what-is-ibsIf you have experienced abdominal pain or discomfort, bloating, and/or change in bowel habits for at least six months, then you might have irritable bowel syndrome (IBS).

Irritable bowel syndrome (IBS) is a functional disorder. A person with IBS has symptoms
without any visible physical or organic cause. As such, IBS is not a disease. Although symptoms
of IBS are incredibly distressing, there is no physical damage being done to the gut. Unfortunately, several very serious diseases have similar symptoms. Thus, it is wise to get a diagnosis to exclude these other possibilities.

How is IBS Diagnosed?

The criteria used to diagnose IBS is by exclusion. The physician will test for other diseases that
have similar symptoms first. If tests do not show that there are any physical damage nor markers that indicate an inflammatory disease (such as cancer, Crohn’s disease, Ulcerative Colitis or Celiac disease), then the diagnosis of IBS is given.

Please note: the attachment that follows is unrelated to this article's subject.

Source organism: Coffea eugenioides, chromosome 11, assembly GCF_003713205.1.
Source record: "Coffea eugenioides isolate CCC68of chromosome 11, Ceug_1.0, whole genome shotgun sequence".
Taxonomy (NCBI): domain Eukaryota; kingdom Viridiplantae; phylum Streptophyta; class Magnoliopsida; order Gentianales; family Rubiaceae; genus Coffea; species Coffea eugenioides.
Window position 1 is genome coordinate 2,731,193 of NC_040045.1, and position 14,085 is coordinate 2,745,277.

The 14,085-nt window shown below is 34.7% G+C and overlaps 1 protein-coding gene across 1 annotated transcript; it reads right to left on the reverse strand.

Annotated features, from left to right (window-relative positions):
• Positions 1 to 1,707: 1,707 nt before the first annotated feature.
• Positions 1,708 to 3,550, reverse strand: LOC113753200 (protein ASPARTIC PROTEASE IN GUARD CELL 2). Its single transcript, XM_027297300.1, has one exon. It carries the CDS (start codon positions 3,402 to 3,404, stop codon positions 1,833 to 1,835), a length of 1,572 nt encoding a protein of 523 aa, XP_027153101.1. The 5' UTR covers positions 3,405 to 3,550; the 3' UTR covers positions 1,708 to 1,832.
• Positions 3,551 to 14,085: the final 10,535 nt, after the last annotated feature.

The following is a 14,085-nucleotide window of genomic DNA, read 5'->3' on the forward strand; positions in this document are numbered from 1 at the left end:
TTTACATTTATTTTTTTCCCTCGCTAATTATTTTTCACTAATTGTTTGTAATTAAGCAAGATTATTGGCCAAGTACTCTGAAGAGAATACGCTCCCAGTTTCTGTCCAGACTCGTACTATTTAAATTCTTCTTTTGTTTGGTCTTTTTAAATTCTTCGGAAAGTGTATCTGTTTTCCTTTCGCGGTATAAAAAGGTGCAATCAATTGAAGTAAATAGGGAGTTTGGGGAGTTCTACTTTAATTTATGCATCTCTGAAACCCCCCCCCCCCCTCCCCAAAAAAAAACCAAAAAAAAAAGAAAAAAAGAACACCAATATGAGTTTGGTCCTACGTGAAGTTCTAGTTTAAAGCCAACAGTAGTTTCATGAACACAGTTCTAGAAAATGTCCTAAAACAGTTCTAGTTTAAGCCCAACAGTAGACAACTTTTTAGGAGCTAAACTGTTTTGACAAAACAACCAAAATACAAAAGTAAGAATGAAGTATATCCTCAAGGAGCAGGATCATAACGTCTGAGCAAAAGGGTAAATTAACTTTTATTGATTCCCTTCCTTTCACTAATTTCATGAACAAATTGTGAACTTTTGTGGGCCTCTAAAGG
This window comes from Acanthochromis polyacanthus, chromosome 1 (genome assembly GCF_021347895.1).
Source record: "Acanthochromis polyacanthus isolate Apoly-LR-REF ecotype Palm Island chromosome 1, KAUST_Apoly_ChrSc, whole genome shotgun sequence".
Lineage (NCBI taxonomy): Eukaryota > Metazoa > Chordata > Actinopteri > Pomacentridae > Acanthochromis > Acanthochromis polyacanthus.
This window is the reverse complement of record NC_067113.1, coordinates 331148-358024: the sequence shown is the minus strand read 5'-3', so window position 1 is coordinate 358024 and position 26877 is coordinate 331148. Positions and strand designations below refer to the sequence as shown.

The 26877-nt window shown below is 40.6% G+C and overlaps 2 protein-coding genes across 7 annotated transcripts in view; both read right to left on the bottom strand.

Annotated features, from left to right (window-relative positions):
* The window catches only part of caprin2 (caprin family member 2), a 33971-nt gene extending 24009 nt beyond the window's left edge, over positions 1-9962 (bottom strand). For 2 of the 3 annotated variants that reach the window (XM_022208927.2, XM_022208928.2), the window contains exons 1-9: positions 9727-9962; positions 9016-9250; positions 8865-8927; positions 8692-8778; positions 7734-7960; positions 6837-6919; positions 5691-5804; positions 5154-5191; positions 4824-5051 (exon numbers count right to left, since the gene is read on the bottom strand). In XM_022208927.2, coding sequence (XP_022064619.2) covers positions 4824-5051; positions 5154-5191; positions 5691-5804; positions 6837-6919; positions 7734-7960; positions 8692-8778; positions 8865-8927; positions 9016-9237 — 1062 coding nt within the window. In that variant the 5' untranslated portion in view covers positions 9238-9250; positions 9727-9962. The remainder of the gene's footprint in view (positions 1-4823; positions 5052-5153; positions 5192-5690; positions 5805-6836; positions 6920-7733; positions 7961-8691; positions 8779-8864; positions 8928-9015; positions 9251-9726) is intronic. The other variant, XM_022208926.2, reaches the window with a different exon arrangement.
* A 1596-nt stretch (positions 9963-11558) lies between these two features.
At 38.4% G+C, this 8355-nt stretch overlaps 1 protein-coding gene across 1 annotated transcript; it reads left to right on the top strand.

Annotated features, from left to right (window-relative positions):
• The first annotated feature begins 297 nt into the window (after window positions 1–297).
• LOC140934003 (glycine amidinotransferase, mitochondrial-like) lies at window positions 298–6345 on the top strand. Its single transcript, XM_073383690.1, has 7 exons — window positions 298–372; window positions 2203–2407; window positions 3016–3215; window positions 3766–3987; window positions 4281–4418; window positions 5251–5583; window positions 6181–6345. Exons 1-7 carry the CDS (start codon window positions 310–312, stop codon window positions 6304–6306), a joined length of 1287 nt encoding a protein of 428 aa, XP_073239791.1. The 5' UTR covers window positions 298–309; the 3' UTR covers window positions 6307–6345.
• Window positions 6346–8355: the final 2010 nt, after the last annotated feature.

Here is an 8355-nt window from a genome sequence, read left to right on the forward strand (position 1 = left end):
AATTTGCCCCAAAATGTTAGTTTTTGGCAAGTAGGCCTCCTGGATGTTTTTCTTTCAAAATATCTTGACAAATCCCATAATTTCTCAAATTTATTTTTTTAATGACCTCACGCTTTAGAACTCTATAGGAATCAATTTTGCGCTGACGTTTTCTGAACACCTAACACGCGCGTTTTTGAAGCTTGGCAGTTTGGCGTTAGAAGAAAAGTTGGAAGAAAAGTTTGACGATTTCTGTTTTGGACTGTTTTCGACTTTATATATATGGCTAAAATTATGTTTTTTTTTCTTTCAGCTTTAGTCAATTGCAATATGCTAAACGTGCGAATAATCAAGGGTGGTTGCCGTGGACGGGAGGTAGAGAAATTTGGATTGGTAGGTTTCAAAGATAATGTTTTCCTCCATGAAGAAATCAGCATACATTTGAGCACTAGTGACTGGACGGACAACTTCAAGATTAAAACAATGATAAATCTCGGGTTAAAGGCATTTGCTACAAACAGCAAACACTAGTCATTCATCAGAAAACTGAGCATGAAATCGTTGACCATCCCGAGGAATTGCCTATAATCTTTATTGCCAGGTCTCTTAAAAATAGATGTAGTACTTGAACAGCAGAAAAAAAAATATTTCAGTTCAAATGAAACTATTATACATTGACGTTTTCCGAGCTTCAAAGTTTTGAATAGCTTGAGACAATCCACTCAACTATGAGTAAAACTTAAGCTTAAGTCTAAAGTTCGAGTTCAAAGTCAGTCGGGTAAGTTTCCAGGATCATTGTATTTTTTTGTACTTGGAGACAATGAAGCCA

It is essential to get a diagnosis for IBS. Diagnosis will ensure that any life-threatening causes for the discomfort have been tested for and ruled out.

One of the methods to diagnose IBS is the Rome Criteria.

The Rome Diagnostic Criteria

1. 3 months of continuous or recurring symptoms of abdominal pain or irritation that

  • May be relieved with a bowel movement,
  • May be coupled with a change in frequency, or
  • May be related to a change in the consistency of stools

2. Two or more of the following are present at least 25% of the time:

  • A change in stool frequency (more than 3 bowel movement per day or fewer
    than 3 bowel movements per week)
  • Noticeable difference in stool form (hard, loose and watery stools or poorly
    formed stools)
  • Passage of mucus in stools